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How could a loving God send a global Flood?

A writer from the U.S. asks:

How do we reconcile a God of love with Noah’s flood? What about all the innocent people (adults and children) that drowned?

CMI’s Shaun Doyle responds:

Thanks for writing in.

Meta-question: how do we ground the notion of love without the God of love? We can’t. God is the ultimate Good, and thus is the standard for what is good and loving (What is ‘good’? (Answering the Euthyphro Dilemma)). Therefore, before we even try to show why a God of love is consistent with Noah’s Flood, we have to realize that apart from God we have no grounding to gripe about Him being less than moral because morality ultimately has to come from God. See Can we be good without God?, Is God a ‘moral monster’? and Why did God allow sin at all?

But of course, God is also just. The people at large in Noah’s day were highly wicked; that was clearly the main reason for the Flood judgment (Genesis 6:5–7, 11–13) (Noah’s Flood—why?). And God also had purposes for the Flood in history that went beyond the individual human and the event itself (Questions about Noah’s Flood and Why did God choose just Israel?).

As to innocent people; were there any innocent adults? Genesis 6 takes a very dim view of humanity’s morality at large in Noah’s day. And this seems to go beyond the simple theological affirmation that we’re all sinners (Romans 3:23); it describes the world of Noah’s day as corrupt and full of violence (Genesis 6:11).

What of children? Let’s assume that they’re innocent, or at least not old enough to be held personally culpable for a part in why God sent the Flood (like e.g. God didn’t hold anyone under the age of 20 accountable for Israel’s disobedience in the wilderness: Numbers 14:29). OK, how would they survive without their families? God didn’t suspend the regularities of human relationships in the context of the Flood; humans are social animals, and live together in connected communities. Children are also dependent on their families for much of the basics of life. Moreover, God didn’t simply strike down the specific individuals who caused the problem; the problem was systemic throughout the entirety of human culture. God deemed the culture irredeemable (which, since humanity at the time had one language, was likely one broad culture), and thus the culture had to go, as per Genesis 6:11–13:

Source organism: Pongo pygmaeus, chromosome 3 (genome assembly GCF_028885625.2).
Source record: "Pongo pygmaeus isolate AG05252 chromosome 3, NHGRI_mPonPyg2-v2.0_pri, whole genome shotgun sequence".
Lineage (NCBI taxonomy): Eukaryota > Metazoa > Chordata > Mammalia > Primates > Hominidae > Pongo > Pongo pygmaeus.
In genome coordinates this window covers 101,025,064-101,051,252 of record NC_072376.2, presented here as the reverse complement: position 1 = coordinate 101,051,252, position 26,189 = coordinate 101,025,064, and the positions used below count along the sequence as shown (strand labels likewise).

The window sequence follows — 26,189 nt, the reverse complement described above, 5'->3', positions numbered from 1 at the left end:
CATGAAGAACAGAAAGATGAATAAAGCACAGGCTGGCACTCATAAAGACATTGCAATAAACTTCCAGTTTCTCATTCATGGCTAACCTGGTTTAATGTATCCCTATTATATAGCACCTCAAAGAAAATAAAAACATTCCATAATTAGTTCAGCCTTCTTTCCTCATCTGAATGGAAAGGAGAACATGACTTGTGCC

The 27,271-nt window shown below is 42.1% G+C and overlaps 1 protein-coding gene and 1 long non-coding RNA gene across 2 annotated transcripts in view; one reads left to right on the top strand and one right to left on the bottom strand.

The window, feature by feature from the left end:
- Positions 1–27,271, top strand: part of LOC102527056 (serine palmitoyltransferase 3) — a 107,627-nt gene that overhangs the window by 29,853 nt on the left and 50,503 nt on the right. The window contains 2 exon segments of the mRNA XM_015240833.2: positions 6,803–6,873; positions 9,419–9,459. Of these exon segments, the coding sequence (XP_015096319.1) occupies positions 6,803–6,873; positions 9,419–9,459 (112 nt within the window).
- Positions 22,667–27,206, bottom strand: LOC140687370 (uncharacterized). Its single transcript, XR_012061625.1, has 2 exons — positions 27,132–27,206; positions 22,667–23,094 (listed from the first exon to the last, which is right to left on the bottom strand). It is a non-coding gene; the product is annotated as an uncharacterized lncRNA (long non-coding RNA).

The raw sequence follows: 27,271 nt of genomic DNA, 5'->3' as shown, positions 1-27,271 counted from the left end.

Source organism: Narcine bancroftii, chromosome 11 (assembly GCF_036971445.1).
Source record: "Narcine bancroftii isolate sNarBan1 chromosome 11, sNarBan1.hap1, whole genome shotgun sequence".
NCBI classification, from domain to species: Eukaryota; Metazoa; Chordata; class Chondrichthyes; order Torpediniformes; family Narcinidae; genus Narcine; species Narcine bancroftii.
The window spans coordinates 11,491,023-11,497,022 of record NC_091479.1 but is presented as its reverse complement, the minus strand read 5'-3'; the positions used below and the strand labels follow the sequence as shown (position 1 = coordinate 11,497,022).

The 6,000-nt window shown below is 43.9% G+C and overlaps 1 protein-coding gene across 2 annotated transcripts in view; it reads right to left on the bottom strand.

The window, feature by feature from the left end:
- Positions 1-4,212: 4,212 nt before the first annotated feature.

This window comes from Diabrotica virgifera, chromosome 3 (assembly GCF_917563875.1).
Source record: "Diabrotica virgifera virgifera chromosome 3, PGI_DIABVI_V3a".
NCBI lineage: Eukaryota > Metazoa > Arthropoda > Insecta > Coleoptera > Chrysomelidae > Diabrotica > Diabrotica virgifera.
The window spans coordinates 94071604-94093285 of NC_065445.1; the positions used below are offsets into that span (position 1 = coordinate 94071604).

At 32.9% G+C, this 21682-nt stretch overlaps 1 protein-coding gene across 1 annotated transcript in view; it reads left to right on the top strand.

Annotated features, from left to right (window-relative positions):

Now the earth was corrupt in God’s sight and was full of violence. God saw how corrupt the earth had become, for all the people on earth had corrupted their ways. So God said to Noah, ‘I am going to put an end to all people, for the earth is filled with violence because of them. I am surely going to destroy both them and the earth.’

This is similar to the situation with Jericho during the Conquest; the whole city had to destroyed (Joshua 6:17–21), or with the Amalekites in Saul’s day (1 Samuel 15:1–3). These are examples of corporate punishment, which was a common issue in the Bible, as Dr Sarfati explains in Why would a loving God allow death and suffering?:

The Western culture is very individualist in thinking, but the Bible was more collective, as are most cultures even today. This explains the frequent corporate punishment in the Bible.

I hope this helps,

Shaun Doyle

Creation Ministries International

Published: 30 November 2019

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